The Tesselated Darter is a small fish that lives in streams and rivers. Sometimes it lives along lake shores. They prefer quiet water.
It has a long, thin body shape and it grows up to three and a half inches long. The top part of this fish is olive-colored, with the bottom part being yellowish. Tesselated Darters have up to 11 dark "x" and "w" shapes on each side. They have large fins. You can tell the males from the females, because the males have black pelvic (chest) fins and anal (underneath toward the back) fins.
Tesselated Darters prefer areas where there is sand, mud, or gravel on the bottom.
Tesselated Darters breed from early March through June. They make a nest cavity under a rock, log, or other debris on the stream bottom. Sometimes they use an upside down mussel shell. Eggs are laid in the cavity in a layer up to three inches across.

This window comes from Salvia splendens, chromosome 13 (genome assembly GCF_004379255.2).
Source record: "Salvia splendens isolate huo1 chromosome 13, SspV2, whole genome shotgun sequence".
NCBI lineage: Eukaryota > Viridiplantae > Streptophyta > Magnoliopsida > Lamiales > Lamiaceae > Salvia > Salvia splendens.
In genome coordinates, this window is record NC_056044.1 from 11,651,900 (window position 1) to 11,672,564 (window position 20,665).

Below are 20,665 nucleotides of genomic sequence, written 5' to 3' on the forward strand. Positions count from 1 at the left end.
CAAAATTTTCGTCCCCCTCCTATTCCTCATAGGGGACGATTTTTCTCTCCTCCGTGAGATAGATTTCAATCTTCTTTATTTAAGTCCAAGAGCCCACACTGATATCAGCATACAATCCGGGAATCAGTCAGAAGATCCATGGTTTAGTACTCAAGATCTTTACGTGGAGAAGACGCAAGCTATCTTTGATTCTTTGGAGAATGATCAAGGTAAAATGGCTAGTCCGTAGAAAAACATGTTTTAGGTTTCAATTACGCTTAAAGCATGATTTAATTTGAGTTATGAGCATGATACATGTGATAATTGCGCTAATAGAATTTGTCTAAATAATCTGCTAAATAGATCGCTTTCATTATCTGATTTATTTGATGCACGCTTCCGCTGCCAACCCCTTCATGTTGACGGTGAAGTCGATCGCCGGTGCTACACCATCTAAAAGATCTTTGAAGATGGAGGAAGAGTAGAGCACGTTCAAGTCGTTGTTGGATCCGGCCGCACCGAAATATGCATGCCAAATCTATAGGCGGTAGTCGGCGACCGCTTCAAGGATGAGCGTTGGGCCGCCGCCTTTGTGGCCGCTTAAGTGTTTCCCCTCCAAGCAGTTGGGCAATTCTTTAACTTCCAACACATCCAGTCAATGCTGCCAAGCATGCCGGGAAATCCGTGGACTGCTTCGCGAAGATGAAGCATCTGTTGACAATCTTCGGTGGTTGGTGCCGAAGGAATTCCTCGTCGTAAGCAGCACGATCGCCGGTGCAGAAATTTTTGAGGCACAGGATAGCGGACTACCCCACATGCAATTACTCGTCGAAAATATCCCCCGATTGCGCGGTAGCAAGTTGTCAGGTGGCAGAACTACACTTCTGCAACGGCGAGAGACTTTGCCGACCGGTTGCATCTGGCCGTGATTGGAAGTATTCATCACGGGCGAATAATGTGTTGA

After the eggs are laid, the female leaves and the male guards the eggs. Three or four males may have territories under the same rock.
Tesselated Darters grow quickly. They live between two and four years.
This fish eats aquatic insects and other small creatures, especially midges.
Predators of Tesselated Darters are mostly larger fish, but also turtles, kingfishers, and herons.
Relationships in Nature:
Midge Arrow Arum
Relationship to Humans:
Tesselated Darters are not big enough to eat, but they are sometimes used as bait to catch larger fish. They help control insect populations, such as flies and mosquitoes.